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The curious case of Nigeria’s ‘disappearing’ penises BY Zaron Burnett III

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In Benue State, local government is struggling to contain the chaos wrought by an irresistible piece of fake news. Sound familiar?

In the Benue State of Nigeria, young men of the Daudu community are running amok because someone is stealing their penises. For the last two weeks, these men have grown so distraught about their disappearing members that they’ve burned down at least five homes and attacked and killed a pastor. To curtail the spiraling madness, local government officials just imposed an 8 p.m. curfew.

The missing dicks first came to public attention on November 2nd, when local news outlets and African news aggregator sites picked up the story of “Tension in Daudu Community in Benue State Over Mysterious ‘Disappearance of Manhoods.’” The early reports documented that “at least seven men have allegedly had their manhoods disappearing,” and that “one young man alleged to have ended his own life after he was accused of stealing someone’s manhood.”

The men whose dicks went missing quickly consulted with a local spiritual leader, Uhembe Jacob, leader of the Divine Shadow Church, to bless their hunt for their stolen manhoods. They also reasoned that if they gave him money (12,000 Nigerian naira in all, which is equivalent to about 32 bucks), it would please God and cause Him to look favorably upon them and return their stolen manhoods. But when their dicks didn’t return, the young men confronted Pastor Jacob, accusing him of being “an accomplice in the missing male organ incidents in Daudu.”

Pastor Jacob attempted to flee, hopping in his ride and trying to make it to the next town over in Nasarawa State. Unfortunately, he didn’t make it. The mob of young men caught him, pulled him from his getaway whip and killed him. A witness to the scene, a man who according to Nigerian news outlet Punch, “identified himself only as Dennis,” gave his take on the bloody events: “The man ought to have been arrested by the Daudu Divisional Police Officer, but he decided to run away. He was killed in a village along Lafia Road.”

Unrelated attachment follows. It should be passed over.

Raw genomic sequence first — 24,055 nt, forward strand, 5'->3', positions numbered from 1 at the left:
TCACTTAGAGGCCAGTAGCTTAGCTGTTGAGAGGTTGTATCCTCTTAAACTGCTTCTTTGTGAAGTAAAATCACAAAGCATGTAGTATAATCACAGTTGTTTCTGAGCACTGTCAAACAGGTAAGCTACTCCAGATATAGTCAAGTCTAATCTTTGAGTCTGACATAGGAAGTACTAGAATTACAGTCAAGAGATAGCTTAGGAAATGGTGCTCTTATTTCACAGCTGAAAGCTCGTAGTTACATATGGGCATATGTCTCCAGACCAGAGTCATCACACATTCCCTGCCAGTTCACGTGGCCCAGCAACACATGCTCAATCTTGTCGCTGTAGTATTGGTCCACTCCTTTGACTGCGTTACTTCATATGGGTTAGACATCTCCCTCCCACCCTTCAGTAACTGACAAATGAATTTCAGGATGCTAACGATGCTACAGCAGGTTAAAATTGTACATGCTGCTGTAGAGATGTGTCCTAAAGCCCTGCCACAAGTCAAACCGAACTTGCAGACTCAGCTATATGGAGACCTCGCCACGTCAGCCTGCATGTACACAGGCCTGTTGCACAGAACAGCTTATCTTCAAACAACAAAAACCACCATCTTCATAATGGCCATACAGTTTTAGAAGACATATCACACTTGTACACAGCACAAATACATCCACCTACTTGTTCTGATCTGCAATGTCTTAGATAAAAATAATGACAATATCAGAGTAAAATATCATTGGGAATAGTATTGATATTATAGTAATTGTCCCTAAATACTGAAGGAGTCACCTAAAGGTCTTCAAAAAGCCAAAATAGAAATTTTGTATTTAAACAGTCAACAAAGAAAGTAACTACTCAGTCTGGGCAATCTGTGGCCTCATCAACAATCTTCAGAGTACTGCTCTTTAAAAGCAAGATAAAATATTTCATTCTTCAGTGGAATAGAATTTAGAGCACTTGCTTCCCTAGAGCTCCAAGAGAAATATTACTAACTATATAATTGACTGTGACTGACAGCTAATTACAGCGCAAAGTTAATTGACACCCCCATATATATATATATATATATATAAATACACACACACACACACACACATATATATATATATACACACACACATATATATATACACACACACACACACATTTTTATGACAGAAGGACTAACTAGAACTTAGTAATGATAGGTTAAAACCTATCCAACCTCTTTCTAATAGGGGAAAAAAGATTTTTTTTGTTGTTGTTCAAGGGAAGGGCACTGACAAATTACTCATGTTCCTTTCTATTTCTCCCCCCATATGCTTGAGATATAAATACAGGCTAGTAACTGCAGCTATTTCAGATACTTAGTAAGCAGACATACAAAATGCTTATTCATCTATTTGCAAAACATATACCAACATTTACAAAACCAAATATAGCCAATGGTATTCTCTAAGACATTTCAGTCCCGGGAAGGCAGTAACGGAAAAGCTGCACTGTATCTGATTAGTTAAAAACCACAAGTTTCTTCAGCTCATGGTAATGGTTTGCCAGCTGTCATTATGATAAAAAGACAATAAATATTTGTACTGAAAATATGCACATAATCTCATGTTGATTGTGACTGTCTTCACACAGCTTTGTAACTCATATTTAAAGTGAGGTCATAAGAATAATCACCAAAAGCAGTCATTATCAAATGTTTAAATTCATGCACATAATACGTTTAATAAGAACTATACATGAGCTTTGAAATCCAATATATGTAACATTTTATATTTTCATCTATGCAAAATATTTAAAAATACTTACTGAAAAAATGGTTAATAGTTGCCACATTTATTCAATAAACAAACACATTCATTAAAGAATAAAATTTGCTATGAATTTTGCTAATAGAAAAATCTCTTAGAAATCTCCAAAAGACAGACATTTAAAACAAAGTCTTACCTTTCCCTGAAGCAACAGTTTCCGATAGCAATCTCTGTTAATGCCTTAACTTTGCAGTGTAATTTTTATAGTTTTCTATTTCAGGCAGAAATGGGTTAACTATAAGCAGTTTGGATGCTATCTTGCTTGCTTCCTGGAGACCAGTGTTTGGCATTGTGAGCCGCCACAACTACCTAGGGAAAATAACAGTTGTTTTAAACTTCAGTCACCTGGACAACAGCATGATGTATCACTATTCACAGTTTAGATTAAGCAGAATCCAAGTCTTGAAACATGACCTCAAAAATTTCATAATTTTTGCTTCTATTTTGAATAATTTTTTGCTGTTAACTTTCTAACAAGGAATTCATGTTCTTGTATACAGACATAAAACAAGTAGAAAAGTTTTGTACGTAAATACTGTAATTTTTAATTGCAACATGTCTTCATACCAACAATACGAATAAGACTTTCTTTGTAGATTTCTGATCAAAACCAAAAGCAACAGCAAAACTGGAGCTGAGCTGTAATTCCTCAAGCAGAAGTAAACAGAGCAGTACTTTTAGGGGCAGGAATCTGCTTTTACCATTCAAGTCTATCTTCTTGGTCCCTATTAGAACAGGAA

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After the men next attacked a police station, Caleb Ana, Chairman of Guma Local Government Area of Benue State, stepped in and imposed a 10-hour curfew. “The reason we imposed curfew is that the youths in the Daudu community have raised alarm and accused certain persons of removing their genitals — male and female organs,” he informed journalists. “They went ahead to burn down the properties of those they suspected and even killed a pastor of the church whom they accused of being responsible. We talked to them and pleaded with them to allow the law to take its course. Even the governor of the state went there himself to talk to them. But last Monday, the youths mobilized and went to the police station in Daudu and threatened to burn it down, accusing one other man whom they beat to a state of unconsciousness while accusing him of removing someone’s genital organ. So it became too much and it appeared they will cause more destruction if they are allowed to be moving about freely.”

For his part, Samuel Ortom, the aforementioned governor of Benue, worried that talk of stolen dicks would scare away investors in his rural state. As such, he asked to see the young men’s missing dicks for himself. But according to another Nigerian news outlet, Pulse, after Ortom “requested those with complaints of missing genital organs to present themselves for physical examination, only one person turned out but could not prove his claim of genital disappearance, hence his male organ was still intact.”

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Turns out, there were no missing members. It also turns out that such claims are endemic to Nigeria.